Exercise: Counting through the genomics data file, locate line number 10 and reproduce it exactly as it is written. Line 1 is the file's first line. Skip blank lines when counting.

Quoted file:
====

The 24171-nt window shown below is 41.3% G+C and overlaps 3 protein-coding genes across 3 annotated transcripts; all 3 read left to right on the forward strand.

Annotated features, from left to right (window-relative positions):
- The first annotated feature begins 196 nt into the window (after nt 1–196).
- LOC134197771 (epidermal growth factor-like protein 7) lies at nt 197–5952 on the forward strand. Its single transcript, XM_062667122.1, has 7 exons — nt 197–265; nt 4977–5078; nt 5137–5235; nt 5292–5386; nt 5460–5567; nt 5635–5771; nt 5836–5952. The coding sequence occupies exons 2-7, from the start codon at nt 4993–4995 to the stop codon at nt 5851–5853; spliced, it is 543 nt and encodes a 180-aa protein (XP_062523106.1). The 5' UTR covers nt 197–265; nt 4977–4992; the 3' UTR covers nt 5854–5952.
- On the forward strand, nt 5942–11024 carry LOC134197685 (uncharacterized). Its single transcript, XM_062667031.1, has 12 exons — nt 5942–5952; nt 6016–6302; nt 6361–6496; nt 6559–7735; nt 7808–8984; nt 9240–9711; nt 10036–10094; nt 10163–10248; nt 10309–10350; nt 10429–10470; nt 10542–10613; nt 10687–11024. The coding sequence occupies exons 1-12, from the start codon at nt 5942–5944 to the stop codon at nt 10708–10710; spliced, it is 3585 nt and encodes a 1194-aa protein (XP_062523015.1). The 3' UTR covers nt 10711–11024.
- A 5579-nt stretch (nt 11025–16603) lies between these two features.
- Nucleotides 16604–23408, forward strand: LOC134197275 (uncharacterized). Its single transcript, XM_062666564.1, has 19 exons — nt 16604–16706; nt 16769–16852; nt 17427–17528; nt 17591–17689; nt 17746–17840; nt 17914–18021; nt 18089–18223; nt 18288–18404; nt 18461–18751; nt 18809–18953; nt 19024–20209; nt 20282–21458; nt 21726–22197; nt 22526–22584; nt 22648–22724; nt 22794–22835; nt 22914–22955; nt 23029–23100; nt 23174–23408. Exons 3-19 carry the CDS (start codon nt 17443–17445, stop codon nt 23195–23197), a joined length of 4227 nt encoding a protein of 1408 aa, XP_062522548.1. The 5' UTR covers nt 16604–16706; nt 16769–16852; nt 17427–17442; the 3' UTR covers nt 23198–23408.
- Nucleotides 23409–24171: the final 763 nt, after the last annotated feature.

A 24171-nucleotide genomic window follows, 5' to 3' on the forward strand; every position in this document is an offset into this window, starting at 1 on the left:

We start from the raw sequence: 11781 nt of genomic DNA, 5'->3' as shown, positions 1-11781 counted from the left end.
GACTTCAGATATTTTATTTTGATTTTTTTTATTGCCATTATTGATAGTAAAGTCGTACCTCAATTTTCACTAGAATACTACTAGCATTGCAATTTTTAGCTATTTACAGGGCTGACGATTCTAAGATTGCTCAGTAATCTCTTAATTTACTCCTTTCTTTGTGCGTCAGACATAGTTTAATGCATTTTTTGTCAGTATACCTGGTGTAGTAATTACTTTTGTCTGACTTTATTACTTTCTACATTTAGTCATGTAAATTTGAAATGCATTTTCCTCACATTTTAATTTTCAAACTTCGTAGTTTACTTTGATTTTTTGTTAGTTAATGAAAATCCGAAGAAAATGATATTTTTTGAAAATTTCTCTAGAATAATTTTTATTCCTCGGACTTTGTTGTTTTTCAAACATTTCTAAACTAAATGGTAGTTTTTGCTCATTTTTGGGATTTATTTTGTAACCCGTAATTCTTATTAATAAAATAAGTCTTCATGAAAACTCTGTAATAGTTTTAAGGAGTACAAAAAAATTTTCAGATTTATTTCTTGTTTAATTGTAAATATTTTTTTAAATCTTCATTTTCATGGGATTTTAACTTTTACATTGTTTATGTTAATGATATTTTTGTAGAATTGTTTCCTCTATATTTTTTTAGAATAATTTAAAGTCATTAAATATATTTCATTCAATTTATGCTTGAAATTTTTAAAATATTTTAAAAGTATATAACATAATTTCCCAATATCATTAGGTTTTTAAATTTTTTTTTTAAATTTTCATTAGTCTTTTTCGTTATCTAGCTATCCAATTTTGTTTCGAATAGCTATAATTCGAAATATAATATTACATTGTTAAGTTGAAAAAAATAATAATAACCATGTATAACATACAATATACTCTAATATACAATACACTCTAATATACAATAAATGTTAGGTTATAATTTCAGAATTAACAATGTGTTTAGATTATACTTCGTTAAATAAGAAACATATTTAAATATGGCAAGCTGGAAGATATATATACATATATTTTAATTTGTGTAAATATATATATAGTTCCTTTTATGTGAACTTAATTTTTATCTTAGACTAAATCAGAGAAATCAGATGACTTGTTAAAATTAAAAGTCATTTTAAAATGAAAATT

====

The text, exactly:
We start from the raw sequence: 11781 nt of genomic DNA, 5'->3' as shown, positions 1-11781 counted from the left end.